It really was a lovely and relaxed afternoon and evening, with plenty of time for various groups of cousins and uncles to play several games, listen to 49ers football, and scatter the deer when they went out back to throw the football themselves.

We ate pies baked by four different people for supper, and sang "O God Our Help in Ages Past" before we had to say good-bye by passing around kisses and hugs. Four of the Glad Children had been able to come and take this rare opportunity, along with a couple of spouses and five grandchildren.

The next morning we brought Kate and her friend home with us for a couple more days, driving through the patchwork of orange and brown in the Napa Valley vineyards on our way. Kate and Mr. G. listened to each other's iPod collections and I took the wheel for the windiest stretch of road so that I wouldn't get carsick.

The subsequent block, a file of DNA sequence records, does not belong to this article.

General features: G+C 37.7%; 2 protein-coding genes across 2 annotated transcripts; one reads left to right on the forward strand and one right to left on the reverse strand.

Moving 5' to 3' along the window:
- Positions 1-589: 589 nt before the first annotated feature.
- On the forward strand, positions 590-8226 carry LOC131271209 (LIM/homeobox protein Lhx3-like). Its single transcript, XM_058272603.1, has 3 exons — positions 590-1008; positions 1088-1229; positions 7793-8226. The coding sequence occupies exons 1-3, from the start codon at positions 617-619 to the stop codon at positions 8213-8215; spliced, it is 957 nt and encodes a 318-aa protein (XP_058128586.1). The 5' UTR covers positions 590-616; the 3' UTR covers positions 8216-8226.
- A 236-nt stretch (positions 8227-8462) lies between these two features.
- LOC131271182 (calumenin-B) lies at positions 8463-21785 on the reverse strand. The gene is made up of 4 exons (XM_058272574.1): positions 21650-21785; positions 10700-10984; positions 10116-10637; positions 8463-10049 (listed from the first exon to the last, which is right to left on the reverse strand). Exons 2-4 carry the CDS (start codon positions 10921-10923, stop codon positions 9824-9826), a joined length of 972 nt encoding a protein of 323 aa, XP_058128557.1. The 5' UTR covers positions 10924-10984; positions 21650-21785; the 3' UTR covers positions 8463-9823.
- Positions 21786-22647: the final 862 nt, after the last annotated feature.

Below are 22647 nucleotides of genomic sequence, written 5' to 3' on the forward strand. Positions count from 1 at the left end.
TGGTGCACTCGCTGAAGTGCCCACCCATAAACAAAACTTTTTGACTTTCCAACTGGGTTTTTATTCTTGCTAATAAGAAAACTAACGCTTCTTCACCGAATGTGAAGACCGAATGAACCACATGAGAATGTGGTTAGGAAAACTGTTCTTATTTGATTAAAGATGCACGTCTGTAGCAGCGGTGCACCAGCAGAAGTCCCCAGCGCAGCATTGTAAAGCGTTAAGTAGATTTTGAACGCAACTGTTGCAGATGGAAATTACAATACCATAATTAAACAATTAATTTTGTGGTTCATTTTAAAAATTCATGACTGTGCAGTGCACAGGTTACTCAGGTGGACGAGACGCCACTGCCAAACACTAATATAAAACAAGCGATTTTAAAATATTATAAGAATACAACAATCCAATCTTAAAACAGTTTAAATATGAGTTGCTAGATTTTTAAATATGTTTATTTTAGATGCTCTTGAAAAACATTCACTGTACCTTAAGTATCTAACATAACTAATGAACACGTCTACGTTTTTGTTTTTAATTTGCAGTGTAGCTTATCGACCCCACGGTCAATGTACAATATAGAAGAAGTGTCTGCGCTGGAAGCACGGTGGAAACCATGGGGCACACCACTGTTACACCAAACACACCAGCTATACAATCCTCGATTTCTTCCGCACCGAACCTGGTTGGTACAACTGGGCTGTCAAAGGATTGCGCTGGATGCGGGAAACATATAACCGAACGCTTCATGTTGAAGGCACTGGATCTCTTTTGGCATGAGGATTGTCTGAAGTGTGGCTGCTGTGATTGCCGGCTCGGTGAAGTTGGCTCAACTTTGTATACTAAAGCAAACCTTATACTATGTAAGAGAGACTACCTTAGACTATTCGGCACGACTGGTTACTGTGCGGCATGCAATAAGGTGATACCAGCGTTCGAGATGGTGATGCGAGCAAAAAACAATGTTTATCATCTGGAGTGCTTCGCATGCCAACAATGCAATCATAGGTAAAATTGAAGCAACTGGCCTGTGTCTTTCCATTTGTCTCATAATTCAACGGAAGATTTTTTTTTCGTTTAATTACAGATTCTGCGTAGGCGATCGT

Today we took them wine-tasting in another valley, where the scenery was rich and the weather was warm enough for us to sit outside for lunch. Strange, though, how the vines in my best photo from today have barely started to turn color.

This picture might make you think it's all tropical here. But the sun was slanted and we didn't feel exactly toasty. I was glad to come home and build a good hot fire against the cold. It's warmth is a better metaphor right now for the kind of love that binds our very God-blessed family.

Wednesday, November 16, 2011

Librarian of Antiquities

Last night Mr. Glad and I traveled with some friends to Berkeley where we heard a lecture by Father Justin Sinaites, who is the librarian for Saint Catherine's Monastery in Sinai. Those few words that name his job send me into a realm of thoughts which tumble over each other and in their layering seem too high for me. The history, the theology, the parchments...the prayers in the desert....